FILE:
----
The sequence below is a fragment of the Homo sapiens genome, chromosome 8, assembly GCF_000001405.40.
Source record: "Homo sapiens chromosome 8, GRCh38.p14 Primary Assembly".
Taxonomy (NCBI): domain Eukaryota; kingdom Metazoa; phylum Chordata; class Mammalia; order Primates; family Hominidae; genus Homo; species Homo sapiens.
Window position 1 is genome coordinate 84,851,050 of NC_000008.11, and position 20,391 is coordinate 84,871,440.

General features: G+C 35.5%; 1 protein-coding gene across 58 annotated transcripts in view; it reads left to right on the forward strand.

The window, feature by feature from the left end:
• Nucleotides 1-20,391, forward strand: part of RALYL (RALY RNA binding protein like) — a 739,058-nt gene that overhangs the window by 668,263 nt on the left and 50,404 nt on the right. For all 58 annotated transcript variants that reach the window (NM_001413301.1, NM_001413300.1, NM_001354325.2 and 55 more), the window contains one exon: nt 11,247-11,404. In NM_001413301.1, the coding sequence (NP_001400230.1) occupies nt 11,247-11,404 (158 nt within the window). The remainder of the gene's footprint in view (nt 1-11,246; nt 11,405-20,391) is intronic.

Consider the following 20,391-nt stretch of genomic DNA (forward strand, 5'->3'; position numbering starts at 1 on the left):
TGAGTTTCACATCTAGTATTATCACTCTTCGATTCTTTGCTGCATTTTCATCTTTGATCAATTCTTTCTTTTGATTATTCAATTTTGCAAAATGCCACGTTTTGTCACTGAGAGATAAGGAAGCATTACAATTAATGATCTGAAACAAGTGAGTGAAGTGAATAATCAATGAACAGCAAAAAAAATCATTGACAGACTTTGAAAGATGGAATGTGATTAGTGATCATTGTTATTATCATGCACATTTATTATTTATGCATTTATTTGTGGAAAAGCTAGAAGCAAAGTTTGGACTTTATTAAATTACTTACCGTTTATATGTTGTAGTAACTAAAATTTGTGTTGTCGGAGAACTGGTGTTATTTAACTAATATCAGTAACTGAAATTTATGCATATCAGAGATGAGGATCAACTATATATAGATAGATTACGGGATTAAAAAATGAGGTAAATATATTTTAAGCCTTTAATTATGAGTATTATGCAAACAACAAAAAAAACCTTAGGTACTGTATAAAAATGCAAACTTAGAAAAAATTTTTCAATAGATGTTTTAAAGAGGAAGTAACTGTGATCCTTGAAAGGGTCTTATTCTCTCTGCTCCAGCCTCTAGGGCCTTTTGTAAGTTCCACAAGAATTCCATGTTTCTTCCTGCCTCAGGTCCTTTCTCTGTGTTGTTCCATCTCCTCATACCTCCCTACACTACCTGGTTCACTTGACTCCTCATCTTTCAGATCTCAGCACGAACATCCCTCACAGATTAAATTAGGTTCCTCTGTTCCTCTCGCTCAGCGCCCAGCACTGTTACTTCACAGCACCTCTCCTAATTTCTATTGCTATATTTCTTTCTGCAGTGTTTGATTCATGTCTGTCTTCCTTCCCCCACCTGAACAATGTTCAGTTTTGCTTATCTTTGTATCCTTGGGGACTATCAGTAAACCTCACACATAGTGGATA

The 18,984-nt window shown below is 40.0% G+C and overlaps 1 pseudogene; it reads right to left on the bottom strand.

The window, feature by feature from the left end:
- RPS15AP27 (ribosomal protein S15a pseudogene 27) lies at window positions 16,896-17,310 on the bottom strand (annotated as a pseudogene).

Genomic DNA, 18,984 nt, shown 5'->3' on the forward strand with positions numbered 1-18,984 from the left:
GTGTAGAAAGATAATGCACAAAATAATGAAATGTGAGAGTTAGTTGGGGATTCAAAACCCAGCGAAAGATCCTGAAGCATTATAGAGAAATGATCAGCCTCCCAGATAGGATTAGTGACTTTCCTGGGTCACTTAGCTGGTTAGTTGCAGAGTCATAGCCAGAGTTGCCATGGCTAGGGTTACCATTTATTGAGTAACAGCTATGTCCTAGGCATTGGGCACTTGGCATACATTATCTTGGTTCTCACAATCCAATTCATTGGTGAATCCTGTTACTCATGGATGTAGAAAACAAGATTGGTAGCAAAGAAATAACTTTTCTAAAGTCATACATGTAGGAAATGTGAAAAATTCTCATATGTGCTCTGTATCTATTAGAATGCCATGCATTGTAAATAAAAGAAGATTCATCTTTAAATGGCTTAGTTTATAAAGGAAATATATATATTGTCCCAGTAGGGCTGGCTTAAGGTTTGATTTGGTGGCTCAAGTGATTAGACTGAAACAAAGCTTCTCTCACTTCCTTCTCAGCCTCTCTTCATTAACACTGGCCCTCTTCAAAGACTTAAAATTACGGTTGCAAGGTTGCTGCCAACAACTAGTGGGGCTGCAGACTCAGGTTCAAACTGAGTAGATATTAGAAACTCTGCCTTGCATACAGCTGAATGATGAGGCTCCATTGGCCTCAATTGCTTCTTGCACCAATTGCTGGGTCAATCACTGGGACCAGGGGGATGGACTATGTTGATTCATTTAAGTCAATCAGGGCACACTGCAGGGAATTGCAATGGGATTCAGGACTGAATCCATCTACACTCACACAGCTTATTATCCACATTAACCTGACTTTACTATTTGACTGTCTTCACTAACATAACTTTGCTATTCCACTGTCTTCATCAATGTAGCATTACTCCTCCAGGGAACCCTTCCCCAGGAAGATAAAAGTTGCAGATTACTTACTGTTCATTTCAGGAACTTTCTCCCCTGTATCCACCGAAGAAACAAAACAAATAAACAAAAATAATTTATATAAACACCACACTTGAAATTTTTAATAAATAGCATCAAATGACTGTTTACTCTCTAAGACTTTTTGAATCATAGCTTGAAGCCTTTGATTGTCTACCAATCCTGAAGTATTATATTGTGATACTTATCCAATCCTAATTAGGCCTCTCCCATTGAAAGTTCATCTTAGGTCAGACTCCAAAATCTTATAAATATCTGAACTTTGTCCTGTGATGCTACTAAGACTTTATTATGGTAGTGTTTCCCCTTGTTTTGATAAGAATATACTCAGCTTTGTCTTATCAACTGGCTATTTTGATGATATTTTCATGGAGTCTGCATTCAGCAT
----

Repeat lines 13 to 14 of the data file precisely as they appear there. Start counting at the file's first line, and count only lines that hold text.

Genomic DNA, 18,984 nt, shown 5'->3' on the forward strand with positions numbered 1-18,984 from the left:
GTGTAGAAAGATAATGCACAAAATAATGAAATGTGAGAGTTAGTTGGGGATTCAAAACCCAGCGAAAGATCCTGAAGCATTATAGAGAAATGATCAGCCTCCCAGATAGGATTAGTGACTTTCCTGGGTCACTTAGCTGGTTAGTTGCAGAGTCATAGCCAGAGTTGCCATGGCTAGGGTTACCATTTATTGAGTAACAGCTATGTCCTAGGCATTGGGCACTTGGCATACATTATCTTGGTTCTCACAATCCAATTCATTGGTGAATCCTGTTACTCATGGATGTAGAAAACAAGATTGGTAGCAAAGAAATAACTTTTCTAAAGTCATACATGTAGGAAATGTGAAAAATTCTCATATGTGCTCTGTATCTATTAGAATGCCATGCATTGTAAATAAAAGAAGATTCATCTTTAAATGGCTTAGTTTATAAAGGAAATATATATATTGTCCCAGTAGGGCTGGCTTAAGGTTTGATTTGGTGGCTCAAGTGATTAGACTGAAACAAAGCTTCTCTCACTTCCTTCTCAGCCTCTCTTCATTAACACTGGCCCTCTTCAAAGACTTAAAATTACGGTTGCAAGGTTGCTGCCAACAACTAGTGGGGCTGCAGACTCAGGTTCAAACTGAGTAGATATTAGAAACTCTGCCTTGCATACAGCTGAATGATGAGGCTCCATTGGCCTCAATTGCTTCTTGCACCAATTGCTGGGTCAATCACTGGGACCAGGGGGATGGACTATGTTGATTCATTTAAGTCAATCAGGGCACACTGCAGGGAATTGCAATGGGATTCAGGACTGAATCCATCTACACTCACACAGCTTATTATCCACATTAACCTGACTTTACTATTTGACTGTCTTCACTAACATAACTTTGCTATTCCACTGTCTTCATCAATGTAGCATTACTCCTCCAGGGAACCCTTCCCCAGGAAGATAAAAGTTGCAGATTACTTACTGTTCATTTCAGGAACTTTCTCCCCTGTATCCACCGAAGAAACAAAACAAATAAACAAAAATAATTTATATAAACACCACACTTGAAATTTTTAATAAATAGCATCAAATGACTGTTTACTCTCTAAGACTTTTTGAATCATAGCTTGAAGCCTTTGATTGTCTACCAATCCTGAAGTATTATATTGTGATACTTATCCAATCCTAATTAGGCCTCTCCCATTGAAAGTTCATCTTAGGTCAGACTCCAAAATCTTATAAATATCTGAACTTTGTCCTGTGATGCTACTAAGACTTTATTATGGTAGTGTTTCCCCTTGTTTTGATAAGAATATACTCAGCTTTGTCTTATCAACTGGCTATTTTGATGATATTTTCATGGAGTCTGCATTCAGCAT